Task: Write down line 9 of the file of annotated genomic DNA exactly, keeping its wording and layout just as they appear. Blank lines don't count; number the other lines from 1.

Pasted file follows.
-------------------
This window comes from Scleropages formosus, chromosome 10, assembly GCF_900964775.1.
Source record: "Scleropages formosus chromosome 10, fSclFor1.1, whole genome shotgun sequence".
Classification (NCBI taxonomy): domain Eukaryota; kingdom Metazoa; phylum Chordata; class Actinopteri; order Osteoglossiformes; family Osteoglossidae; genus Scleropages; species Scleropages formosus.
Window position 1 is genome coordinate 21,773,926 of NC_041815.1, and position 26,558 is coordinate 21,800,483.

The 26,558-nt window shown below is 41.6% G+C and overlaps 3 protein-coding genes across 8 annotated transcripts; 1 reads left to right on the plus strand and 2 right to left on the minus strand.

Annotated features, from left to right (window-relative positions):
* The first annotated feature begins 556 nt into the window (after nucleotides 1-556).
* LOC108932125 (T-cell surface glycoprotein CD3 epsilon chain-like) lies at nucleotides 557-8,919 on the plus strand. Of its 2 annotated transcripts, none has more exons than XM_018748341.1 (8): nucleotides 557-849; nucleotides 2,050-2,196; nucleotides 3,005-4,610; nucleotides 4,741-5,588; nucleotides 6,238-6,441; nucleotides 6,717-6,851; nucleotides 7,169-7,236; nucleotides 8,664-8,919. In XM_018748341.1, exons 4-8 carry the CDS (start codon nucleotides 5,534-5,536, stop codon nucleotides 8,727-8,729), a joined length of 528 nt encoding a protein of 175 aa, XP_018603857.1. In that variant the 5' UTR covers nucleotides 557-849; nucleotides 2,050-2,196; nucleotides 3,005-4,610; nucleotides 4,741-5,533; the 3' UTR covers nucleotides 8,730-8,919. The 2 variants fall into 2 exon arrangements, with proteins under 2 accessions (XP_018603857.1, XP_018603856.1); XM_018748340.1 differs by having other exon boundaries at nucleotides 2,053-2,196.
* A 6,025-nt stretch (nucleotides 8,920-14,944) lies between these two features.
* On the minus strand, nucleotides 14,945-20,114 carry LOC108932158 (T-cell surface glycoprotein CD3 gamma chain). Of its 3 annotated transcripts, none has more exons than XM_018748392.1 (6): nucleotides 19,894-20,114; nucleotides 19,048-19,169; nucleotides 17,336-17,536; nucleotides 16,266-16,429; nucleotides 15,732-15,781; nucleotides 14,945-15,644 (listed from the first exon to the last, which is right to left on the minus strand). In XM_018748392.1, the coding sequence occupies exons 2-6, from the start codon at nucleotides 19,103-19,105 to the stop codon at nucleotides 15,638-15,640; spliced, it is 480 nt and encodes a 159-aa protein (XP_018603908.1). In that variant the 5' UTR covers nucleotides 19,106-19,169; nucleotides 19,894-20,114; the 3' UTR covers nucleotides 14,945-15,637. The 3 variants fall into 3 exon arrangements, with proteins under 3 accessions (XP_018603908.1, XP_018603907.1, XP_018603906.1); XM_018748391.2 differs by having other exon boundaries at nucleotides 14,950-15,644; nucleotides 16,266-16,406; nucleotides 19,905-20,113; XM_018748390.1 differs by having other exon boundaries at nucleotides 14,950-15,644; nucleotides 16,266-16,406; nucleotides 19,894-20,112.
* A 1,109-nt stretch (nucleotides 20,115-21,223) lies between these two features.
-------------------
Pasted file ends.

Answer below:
* A 6,025-nt stretch (nucleotides 8,920-14,944) lies between these two features.